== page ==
Winery Happenings

We have managed to attend some winery events in the midst of our 10 Anniversary (Blogiversary) celebration in addition to some wacky and unpredictable winter weather. Two relatively recent events that we attended included an enhanced tasting at Veramar Vineyard and a Nebbiolo Vertical tasting at Breaux Vineyards.

veramarOn March 5, we accepted an invitation to attend the Enhanced Tasting experience at Veramar Vineyard. The enhanced tasting is a re-vamped version of the reserve tasting held at the winery in the past. This tasting includes foods paired alongside limited production (reserve) wines and wines featured on the regular tasting menu. At this particular tasting, a 2014 Fume Blanc was partnered with french olives, a chambourcin-based rose was paired with prosciutto, the 2013 Merlot stood alongside duck rilles, and a non-vintage Bordeaux blend called Rooster Red made fast friends with manchego cheese and fig spread. In the end, I found that all of the foods paired well with each of the wines; however, the wines that impressed me the most were the 2014 Fume Blanc and the 2013 Merlot. The Fume Blanc, made from Sauvignon Blanc grapes grown in Loudoun County, presented elements of citrus and fresh grass along with a mineral note. It was aged in neutral oak for 17 months so it possessed a richer mouth feel than the leaner Sauvignon Blancs that most drinkers may associate with the grape. The 2013 Merlot presented a smoky nose with notes of tobacco, bramble berry and cherry. The Merlot grapes were estate grown and aged for 18 months in French oak barrels, with some time in neutral oak barrels. In the end, I thought that all of the food items paired just fine with all of the wines; so, I felt free to play around and enjoyed the olives with the rose but noshed on the salty prosciutto with the Rooster Red.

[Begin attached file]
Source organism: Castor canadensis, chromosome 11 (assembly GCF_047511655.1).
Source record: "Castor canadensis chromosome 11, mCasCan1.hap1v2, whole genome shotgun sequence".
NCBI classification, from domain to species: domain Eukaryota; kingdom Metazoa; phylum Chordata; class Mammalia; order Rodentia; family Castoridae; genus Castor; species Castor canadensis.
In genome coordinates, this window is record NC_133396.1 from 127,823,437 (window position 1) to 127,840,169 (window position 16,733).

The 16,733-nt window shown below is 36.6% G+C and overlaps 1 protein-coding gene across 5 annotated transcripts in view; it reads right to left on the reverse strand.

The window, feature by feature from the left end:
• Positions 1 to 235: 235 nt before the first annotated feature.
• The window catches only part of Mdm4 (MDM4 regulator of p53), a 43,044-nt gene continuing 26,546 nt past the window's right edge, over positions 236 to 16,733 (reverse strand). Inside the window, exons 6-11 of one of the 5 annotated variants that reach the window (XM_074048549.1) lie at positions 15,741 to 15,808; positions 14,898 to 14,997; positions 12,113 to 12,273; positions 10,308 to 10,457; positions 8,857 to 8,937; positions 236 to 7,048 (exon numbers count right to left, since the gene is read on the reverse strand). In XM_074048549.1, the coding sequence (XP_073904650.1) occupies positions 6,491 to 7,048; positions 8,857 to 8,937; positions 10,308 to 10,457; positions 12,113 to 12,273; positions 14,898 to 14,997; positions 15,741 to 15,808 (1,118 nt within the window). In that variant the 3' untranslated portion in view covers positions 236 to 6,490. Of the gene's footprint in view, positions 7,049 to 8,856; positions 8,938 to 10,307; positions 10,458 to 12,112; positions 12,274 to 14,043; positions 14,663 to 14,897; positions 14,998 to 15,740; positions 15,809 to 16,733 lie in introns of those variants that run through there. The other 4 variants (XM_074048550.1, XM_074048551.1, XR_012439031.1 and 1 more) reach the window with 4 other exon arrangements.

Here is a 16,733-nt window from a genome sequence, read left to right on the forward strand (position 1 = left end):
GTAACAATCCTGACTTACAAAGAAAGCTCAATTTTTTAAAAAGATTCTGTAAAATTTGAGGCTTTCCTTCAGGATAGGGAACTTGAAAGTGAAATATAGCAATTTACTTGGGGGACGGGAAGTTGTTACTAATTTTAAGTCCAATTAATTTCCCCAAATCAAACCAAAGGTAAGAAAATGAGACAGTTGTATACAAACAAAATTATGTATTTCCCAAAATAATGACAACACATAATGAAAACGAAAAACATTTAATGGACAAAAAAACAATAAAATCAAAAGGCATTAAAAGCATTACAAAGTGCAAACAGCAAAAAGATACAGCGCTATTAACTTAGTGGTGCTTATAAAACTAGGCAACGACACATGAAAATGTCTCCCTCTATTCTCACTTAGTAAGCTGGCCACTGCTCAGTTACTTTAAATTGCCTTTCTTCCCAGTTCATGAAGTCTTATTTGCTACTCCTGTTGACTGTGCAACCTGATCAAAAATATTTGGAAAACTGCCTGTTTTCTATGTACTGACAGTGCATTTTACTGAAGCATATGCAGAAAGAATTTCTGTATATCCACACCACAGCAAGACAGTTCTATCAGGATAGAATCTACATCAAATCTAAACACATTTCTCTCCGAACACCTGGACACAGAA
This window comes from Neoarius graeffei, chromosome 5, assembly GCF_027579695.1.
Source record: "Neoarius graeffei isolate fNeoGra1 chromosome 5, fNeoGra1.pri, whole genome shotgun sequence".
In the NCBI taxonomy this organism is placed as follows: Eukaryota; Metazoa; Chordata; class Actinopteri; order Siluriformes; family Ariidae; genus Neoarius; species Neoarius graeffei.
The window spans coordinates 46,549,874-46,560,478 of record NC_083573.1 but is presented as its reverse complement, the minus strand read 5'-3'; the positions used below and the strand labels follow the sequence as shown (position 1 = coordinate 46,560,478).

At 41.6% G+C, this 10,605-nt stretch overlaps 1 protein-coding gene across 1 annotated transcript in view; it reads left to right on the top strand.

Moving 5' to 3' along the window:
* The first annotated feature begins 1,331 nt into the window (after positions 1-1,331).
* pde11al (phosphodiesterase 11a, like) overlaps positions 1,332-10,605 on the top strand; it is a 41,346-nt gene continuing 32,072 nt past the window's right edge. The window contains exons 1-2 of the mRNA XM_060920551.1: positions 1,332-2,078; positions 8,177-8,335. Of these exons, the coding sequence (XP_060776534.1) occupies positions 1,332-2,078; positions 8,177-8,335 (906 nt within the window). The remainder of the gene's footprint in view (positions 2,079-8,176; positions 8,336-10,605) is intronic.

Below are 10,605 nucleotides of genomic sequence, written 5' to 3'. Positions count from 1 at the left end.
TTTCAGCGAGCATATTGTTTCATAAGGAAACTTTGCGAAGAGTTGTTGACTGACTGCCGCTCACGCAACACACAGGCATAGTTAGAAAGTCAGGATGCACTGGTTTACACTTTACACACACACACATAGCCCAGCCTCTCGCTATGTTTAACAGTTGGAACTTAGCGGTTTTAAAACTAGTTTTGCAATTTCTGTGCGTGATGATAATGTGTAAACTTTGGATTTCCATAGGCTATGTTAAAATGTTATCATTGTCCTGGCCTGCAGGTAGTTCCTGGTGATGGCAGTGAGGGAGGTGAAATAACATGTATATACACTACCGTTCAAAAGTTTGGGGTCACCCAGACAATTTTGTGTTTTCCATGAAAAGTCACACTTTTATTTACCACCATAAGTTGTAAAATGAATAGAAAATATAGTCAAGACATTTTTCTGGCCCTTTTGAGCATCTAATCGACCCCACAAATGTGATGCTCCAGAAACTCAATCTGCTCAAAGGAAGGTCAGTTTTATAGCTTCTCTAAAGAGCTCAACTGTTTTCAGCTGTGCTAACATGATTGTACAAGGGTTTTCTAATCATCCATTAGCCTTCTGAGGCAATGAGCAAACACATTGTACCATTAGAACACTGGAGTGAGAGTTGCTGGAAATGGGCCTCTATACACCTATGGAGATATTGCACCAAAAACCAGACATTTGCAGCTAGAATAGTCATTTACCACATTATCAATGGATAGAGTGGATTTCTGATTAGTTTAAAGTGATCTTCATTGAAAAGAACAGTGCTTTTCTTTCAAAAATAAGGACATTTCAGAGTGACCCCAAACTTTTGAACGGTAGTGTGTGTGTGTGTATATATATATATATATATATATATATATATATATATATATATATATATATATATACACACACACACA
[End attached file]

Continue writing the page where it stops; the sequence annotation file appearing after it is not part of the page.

Anyway, we enjoyed our enhanced tasting at Veramar Vineyards and made off with bottles of the Fume Blanc and Merlot.

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Breaux Vineyards always hosts a series of vertical tastings that include Merlot, Cabernet Sauvignon, and Nebbiolo. On April 2, we attended the Nebbiolo tasting that featured Nebbiolo wines from the 2000, 2001, 2005, 2006, 2007, and 2010 vintages. We both were impressed with the staying power of the older vintages from 2000, 2001, and 2005. Of these, I favored the classic 2005 vintage with its characteristics of spice, tar, clover, and bramble berries. Tannins were still quite pronounced too! Of course, the 2001 is Breaux’s champion vintage of the grape, and it did not disappoint either. How did these compare with the younger vintages? I will predict that the 2010 vintage will be one of the classic on par with the older siblings. 2007 still needs time; harvested from a very hot growing season, the alcohol level was the most pronounced of the lineup. (We’ve enjoyed this one at home but made sure to decant for a while before serving; pair with something fatty too! ) The 2006 vintage proved to be the most fruit forward, most versatile, and most ready to drink now. The food pairings were delicious and included a pork-stuffed cannelloni, duck with polenta, and a roasted lamb chop with roasted veggies. So what paired well with the cannelloni with its shredded pork and rich cheese? Any of the older vintages particularly the 2001. The duck with the creamy texture of polenta? I seemed to keep grabbing the 2005 and 2010. The fattier, gamy lamb chop? 2007 shined. The 2006 seemed to play well with everything that was served.

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Plan an enhanced tasting at Veramar Vineyards or sign up for a vertical tasting at Breaux Vineyards. Experiment with food and wine; do be afraid to go rogue while you’re at it! However, please mention that Virginia Wine Time sent you.